STARTING LINE: “We have to deactivate you. I’m sorry.”
“We have to deactivate you. I’m sorry.”
“I don’t…under…stand…” The flat metallic tone of my voice betrayed me again, as it had every day for my entire life. If I could have frowned, I would have.
“Your system is out of date. We’re replacing you with a newer model. Sorry, Jeremy. You’re just old.” Paul poked at my side. “And look, you’ve got a big old dent right here. And here’s a scratch.” He sighed. “We should have done this a while ago but you know how much Sylvie likes you.” He crossed his arms, looking at me critically. Then he shook his head. “Well she’s old enough to understand. You’re just a machine, Jeremy.”
I didn’t feel like a machine. I felt like I was scared. I felt like I was not loved. I felt like I did not want to disappear into a lack of consciousness.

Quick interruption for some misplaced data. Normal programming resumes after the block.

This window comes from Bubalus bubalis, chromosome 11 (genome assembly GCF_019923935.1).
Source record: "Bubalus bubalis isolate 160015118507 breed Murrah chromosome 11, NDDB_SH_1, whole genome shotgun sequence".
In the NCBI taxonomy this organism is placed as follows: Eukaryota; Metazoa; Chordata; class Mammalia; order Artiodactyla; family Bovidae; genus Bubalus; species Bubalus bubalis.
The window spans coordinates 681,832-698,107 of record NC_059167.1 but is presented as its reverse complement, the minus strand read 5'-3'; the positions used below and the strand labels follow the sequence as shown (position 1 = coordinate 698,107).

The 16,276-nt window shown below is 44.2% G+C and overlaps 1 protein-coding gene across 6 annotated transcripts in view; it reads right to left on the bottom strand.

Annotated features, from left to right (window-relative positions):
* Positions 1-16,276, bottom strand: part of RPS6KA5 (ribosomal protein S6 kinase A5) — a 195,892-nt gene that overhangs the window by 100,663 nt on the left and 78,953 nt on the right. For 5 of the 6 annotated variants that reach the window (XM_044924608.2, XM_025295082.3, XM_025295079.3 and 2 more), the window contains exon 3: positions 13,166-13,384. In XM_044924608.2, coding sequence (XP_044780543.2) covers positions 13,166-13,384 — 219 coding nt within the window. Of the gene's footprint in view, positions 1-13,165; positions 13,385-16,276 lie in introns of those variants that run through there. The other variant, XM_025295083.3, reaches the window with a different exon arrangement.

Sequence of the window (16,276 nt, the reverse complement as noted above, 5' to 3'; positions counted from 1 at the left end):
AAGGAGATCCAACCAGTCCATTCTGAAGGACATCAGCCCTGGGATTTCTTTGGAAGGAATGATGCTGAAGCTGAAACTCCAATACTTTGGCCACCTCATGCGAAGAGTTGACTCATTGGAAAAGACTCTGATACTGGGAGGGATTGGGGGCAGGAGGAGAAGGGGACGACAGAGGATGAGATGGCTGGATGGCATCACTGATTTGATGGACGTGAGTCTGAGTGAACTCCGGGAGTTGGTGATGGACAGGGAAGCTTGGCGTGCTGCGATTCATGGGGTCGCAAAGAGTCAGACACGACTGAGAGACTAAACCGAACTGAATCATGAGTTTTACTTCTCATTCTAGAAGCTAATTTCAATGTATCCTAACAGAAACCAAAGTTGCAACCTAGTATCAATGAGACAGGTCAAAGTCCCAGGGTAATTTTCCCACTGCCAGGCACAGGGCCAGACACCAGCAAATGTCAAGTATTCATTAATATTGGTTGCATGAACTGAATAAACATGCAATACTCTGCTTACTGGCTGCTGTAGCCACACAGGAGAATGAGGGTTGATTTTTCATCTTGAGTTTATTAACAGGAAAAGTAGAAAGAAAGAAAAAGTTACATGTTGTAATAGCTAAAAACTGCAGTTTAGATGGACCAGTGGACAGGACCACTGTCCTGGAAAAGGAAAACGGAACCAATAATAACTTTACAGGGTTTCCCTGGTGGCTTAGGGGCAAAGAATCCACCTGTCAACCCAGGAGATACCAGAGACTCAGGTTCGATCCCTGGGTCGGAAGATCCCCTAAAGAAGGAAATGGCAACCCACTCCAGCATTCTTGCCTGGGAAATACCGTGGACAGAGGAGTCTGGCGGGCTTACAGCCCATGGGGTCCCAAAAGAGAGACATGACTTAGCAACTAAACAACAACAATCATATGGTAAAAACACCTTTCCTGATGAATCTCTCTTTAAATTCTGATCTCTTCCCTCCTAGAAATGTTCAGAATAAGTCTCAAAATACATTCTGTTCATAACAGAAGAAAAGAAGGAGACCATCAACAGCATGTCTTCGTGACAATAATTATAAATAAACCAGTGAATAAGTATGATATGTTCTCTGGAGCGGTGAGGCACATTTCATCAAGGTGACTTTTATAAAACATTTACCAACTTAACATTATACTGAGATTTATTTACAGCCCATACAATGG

“I…see.” Said the metal words from behind my screen. I wondered what Sylvie was doing now, at school. Did she know what they were going to do? “When?”
Paul glanced over at the microwave clock in the kitchen. 1:54. He looked back at me sympathetically. Why? I thought. Why the sympathy for a machine?
“Whenever Nora gets home. Hopefully in a few minutes so it’ll be done before school is over.” He brightened. “But wait til you see the new one, Jeremy. Here, come here.” He walked over to the garage door and opened it, pulling in a box with a colorful picture of me on it. Only it wasn’t me. It was a thinner, lighter, shinier version of me. “We’ll call it Jeremy Junior, after you. What do you think of that?”
I blinked my mechanical eyes, staring at the box with what any human would describe as horror. A new me? A new Jeremy? “It’s very nice, Paul.”
“Sylvie will love it, don’t you think?” Paul sounded a little desperate. He really wanted my opinion.
I didn’t know what to say. She wouldn’t love it. I was her friend. Sylvie understood what no one else did—that I had feelings just like any human. So instead I asked him the thing I really wanted to know.
“Why are you sorry?”